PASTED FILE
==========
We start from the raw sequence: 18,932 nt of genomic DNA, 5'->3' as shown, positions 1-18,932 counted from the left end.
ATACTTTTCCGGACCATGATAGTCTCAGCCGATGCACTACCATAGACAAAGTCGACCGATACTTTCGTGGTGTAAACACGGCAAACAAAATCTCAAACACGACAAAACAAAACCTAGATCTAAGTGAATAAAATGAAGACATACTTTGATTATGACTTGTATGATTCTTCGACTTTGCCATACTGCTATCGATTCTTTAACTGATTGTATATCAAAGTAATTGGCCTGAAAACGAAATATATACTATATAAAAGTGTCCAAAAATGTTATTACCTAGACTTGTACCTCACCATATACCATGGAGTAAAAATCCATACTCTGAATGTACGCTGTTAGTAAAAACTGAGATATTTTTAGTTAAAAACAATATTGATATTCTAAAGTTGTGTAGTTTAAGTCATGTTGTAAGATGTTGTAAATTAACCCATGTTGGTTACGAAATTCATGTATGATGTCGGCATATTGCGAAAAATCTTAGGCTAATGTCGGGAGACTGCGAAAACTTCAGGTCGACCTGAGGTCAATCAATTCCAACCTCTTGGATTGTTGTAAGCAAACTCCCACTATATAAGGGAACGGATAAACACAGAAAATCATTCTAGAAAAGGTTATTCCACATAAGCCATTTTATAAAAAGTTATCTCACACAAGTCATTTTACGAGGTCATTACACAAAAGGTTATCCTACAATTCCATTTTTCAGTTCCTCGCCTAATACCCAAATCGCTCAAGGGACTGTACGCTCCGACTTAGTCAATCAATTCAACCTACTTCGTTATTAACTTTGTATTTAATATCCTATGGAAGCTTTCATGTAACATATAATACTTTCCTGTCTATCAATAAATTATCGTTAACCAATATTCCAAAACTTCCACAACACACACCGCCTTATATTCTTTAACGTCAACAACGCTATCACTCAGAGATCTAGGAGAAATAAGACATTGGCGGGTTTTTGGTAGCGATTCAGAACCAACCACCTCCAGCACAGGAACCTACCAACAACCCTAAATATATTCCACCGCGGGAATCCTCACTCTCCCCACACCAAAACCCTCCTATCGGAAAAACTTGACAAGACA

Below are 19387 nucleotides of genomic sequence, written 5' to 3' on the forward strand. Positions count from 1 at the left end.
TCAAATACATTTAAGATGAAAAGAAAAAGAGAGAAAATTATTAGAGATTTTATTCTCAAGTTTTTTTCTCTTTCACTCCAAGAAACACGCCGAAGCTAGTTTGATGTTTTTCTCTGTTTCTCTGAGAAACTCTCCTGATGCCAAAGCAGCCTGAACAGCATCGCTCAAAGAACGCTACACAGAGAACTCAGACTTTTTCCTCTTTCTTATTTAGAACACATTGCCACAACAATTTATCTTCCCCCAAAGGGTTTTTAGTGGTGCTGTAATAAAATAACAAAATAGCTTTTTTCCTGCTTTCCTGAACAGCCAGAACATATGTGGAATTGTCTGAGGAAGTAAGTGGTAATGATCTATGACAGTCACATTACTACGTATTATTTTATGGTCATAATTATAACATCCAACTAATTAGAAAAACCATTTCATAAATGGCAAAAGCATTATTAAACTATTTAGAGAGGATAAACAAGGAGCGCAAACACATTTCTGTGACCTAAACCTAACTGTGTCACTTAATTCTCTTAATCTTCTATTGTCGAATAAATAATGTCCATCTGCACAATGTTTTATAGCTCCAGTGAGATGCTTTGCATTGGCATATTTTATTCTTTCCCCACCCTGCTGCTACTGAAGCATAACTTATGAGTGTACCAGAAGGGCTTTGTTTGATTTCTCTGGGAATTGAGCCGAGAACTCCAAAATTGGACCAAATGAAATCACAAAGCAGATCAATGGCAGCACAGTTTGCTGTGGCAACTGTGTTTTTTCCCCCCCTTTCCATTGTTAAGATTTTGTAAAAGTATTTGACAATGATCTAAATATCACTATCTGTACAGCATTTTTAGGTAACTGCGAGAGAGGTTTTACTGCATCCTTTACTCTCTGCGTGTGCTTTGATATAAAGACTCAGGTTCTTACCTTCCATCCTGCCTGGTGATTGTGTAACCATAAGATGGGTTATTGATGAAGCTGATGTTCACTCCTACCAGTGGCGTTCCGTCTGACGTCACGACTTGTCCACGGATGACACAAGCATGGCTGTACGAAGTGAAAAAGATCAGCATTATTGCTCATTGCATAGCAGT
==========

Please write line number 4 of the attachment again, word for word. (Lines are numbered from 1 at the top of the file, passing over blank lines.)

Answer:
TCAAATACATTTAAGATGAAAAGAAAAAGAGAGAAAATTATTAGAGATTTTATTCTCAAGTTTTTTTCTCTTTCACTCCAAGAAACACGCCGAAGCTAGTTTGATGTTTTTCTCTGTTTCTCTGAGAAACTCTCCTGATGCCAAAGCAGCCTGAACAGCATCGCTCAAAGAACGCTACACAGAGAACTCAGACTTTTTCCTCTTTCTTATTTAGAACACATTGCCACAACAATTTATCTTCCCCCAAAGGGTTTTTAGTGGTGCTGTAATAAAATAACAAAATAGCTTTTTTCCTGCTTTCCTGAACAGCCAGAACATATGTGGAATTGTCTGAGGAAGTAAGTGGTAATGATCTATGACAGTCACATTACTACGTATTATTTTATGGTCATAATTATAACATCCAACTAATTAGAAAAACCATTTCATAAATGGCAAAAGCATTATTAAACTATTTAGAGAGGATAAACAAGGAGCGCAAACACATTTCTGTGACCTAAACCTAACTGTGTCACTTAATTCTCTTAATCTTCTATTGTCGAATAAATAATGTCCATCTGCACAATGTTTTATAGCTCCAGTGAGATGCTTTGCATTGGCATATTTTATTCTTTCCCCACCCTGCTGCTACTGAAGCATAACTTATGAGTGTACCAGAAGGGCTTTGTTTGATTTCTCTGGGAATTGAGCCGAGAACTCCAAAATTGGACCAAATGAAATCACAAAGCAGATCAATGGCAGCACAGTTTGCTGTGGCAACTGTGTTTTTTCCCCCCCTTTCCATTGTTAAGATTTTGTAAAAGTATTTGACAATGATCTAAATATCACTATCTGTACAGCATTTTTAGGTAACTGCGAGAGAGGTTTTACTGCATCCTTTACTCTCTGCGTGTGCTTTGATATAAAGACTCAGGTTCTTACCTTCCATCCTGCCTGGTGATTGTGTAACCATAAGATGGGTTATTGATGAAGCTGATGTTCACTCCTACCAGTGGCGTTCCGTCTGACGTCACGACTTGTCCACGGATGACACAAGCATGGCTGTACGAAGTGAAAAAGATCAGCATTATTGCTCATTGCATAGCAGT